I recently visited a school in Portland, Oregon, that had twenty-seven children per kindergarten class, whereas your school has fifteen. The teachers there would love to do something like the literacy lessons you described, but it's tough. What advice would you give them?
It is all about classroom management. When you don't have a well-managed classroom, even if you have very effective lessons, they can go down the drain. Building personal relationships with each student really helps me with my classroom management: setting expectations on day one, reminding them of those expectations, and holding them to those expectations. My students can tell you what our classroom rules are, what the consequences are when those rules aren't followed, and what the rewards are when the rules are followed.
A lot of times, people will come into the classroom, and they're amazed that the students are working independently, that when I'm working with my small groups, the other thirteen children are engaged and on task, and they're working with their peers. People wonder how it is that they do that, but it's because they've been taught to do that. I spend a lot of time building the foundation of the classroom early on so that it runs smoothly later.
Do you actually plan for unplanned time in the class when kids can just be spontaneous?
My students do have a free-choice time, where they're able to choose a center to play at, so there is somewhat of an unstructured time, but there's still structure within that. I definitely believe in the teachable moment, so sometimes, even though I might have a lesson plan, if something else happens, I might just have to go with it.
Earlier this year, we had returned from lunch, and we sat down on the carpet to do a math lesson, and I saw a chipmunk running in the back of our classroom. We had to sit in the hallway while our building-service manager coerced the chipmunk out of our classroom. After that experience, you can imagine that our math lesson was not going to get done that day. Some students had never seen a chipmunk. So we took that time to go on the Internet and look up chipmunks, find out where they live, what they do, what they eat, and we did a little writing about chipmunks. The students got much more out of that experience than going with the math lesson that had been planned.
What about the push for universal preschool that some states are considering; as a kindergarten teacher, what do you think states must do to make these programs effective?
Universal preK is a wonderful ideal. Our students need to be engaged early on. All the research shows that children are capable of doing much more than we've ever expected they could do at these age levels. In fact, many of them need to be engaged at this age level, and it's the best time to engage them, but we're investing so little in that time frame. It's important that we do invest in it, and I would suggest that we have a curriculum for early-childhood classrooms.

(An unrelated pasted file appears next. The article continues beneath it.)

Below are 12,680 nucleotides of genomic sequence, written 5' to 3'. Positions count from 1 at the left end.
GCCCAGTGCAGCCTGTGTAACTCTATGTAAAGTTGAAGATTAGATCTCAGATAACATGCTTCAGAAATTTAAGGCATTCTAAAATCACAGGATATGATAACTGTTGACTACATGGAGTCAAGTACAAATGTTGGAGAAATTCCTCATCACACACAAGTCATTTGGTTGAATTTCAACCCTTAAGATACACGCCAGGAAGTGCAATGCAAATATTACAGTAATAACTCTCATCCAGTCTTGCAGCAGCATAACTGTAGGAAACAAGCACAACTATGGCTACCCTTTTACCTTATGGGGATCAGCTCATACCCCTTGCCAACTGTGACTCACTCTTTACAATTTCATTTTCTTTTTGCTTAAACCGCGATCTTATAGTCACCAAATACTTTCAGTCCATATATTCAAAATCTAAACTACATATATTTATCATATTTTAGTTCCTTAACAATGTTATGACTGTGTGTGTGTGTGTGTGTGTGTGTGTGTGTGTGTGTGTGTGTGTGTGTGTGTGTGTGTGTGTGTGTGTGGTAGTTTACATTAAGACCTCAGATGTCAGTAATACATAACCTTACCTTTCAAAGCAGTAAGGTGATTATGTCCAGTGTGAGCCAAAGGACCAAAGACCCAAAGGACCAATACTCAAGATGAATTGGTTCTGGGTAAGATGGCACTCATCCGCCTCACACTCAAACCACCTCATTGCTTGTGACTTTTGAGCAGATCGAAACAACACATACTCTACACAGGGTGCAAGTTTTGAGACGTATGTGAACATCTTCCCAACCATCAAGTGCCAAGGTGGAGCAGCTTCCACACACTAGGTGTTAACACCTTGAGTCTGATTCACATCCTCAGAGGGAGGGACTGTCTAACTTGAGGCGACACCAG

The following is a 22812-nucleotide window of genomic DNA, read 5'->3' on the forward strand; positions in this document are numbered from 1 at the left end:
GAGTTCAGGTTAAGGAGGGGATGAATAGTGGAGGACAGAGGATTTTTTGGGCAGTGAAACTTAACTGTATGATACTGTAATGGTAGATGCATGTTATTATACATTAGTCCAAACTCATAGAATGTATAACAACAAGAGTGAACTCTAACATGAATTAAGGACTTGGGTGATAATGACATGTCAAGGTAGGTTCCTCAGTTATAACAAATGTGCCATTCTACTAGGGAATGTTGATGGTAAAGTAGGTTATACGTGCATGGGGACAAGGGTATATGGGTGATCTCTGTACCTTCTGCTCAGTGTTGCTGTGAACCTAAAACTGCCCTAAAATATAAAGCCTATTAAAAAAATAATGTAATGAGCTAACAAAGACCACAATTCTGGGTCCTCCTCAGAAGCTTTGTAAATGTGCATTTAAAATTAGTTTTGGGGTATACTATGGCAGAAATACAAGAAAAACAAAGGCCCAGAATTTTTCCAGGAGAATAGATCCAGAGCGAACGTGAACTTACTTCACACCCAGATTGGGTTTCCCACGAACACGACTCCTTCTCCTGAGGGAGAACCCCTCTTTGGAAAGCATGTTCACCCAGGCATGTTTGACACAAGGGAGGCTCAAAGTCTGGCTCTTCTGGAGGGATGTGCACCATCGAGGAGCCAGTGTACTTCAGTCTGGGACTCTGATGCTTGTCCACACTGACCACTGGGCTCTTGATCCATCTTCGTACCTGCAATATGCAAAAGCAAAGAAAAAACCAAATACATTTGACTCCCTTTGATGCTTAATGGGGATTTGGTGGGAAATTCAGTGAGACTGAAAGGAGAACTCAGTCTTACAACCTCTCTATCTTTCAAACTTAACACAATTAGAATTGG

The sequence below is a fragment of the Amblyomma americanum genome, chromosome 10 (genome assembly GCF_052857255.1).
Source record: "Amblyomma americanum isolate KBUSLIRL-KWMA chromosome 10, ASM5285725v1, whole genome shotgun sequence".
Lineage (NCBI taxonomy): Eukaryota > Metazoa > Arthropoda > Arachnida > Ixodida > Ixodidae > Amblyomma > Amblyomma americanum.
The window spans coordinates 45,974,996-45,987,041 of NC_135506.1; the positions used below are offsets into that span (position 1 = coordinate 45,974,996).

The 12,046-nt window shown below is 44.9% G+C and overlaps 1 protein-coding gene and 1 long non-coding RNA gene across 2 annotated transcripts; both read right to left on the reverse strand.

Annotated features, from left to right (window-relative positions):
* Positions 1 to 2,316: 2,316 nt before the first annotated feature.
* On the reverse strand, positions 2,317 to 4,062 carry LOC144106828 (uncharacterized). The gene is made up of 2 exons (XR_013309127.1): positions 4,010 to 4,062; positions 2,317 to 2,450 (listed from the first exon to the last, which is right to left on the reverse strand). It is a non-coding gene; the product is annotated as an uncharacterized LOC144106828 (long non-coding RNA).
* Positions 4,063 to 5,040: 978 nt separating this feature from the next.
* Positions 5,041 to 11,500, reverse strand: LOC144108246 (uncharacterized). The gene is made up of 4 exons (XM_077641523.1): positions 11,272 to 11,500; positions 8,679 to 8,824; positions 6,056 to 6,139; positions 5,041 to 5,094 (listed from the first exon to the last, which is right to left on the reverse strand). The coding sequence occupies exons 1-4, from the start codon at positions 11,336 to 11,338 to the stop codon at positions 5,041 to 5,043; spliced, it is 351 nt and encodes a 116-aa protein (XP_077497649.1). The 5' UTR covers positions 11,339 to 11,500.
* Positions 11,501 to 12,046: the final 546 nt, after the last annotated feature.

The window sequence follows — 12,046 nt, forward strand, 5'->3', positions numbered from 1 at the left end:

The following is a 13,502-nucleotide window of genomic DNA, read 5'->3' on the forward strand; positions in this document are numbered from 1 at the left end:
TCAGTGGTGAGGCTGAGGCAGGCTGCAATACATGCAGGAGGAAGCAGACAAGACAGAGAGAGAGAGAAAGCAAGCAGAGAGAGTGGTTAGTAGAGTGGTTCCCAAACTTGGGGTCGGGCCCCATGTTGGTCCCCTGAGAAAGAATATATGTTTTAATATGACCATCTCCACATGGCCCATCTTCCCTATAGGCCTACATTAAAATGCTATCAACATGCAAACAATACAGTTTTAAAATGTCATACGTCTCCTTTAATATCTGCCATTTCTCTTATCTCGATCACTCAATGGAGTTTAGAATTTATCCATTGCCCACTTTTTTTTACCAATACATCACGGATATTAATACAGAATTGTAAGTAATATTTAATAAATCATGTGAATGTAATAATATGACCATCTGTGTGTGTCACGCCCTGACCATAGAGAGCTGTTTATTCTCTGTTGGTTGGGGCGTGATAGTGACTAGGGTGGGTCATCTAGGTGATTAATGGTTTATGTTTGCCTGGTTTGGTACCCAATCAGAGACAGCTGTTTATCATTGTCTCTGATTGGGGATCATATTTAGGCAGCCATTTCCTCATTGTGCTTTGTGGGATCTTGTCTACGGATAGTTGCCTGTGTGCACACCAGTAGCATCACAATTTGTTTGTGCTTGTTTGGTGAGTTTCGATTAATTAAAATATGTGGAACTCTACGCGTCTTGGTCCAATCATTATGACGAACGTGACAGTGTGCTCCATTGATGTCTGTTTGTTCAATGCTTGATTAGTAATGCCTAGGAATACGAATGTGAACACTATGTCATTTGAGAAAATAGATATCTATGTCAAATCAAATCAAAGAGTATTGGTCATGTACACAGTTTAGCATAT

My school district had an objective for third graders to meet, then we back-mapped it to what second graders, first graders, and kindergartners should be able to do, so it's a little ladder for each grade level, and that definitely can start with preK. I also think it's important that we have our preK students taught by qualified teachers who have had training and who continue to be trained to work with our students.
Some people say structuring lessons for four-year-olds is too rigid; preschoolers should just play. But you believe there are some specific things four-year-olds should know how to do?
I do. Play can be structured and still be fun and engaging, but at the same time a learning experience. We know that young students learn best through play. But there are certain things they are expected to do. As a kindergarten teacher who expects children to be able to begin to read by the end of the year, I often see many children who come in lacking so many of the foundational skills that it's hard for them to get to that point.
Some of them may be unable to write their name, sing the alphabet song, or even hold a pencil, or hold a crayon and draw a picture, or talk about a picture that they have. Many times, these are the students who have not had preK or Head Start experiences, and you realize that they're already being left behind before they ever begin school, because so many of their peers have had those opportunities.
How about the teachers who get left behind, who are new and get dropped into challenging schools and often end up leaving the profession -- what ideas do you have for them?
It's important that we systematically cultivate masterful teachers. One doesn't just become a masterful teacher. It happens through training and professional development. School systems need to provide more effective professional development for our newer teachers, and more support systems. As a new teacher, I had a mentor teacher next door to me. I also had a consulting teacher, who was designated as a master teacher and for three years came out of her classroom to work with new teachers. She would come into my classroom and observe me and give me feedback.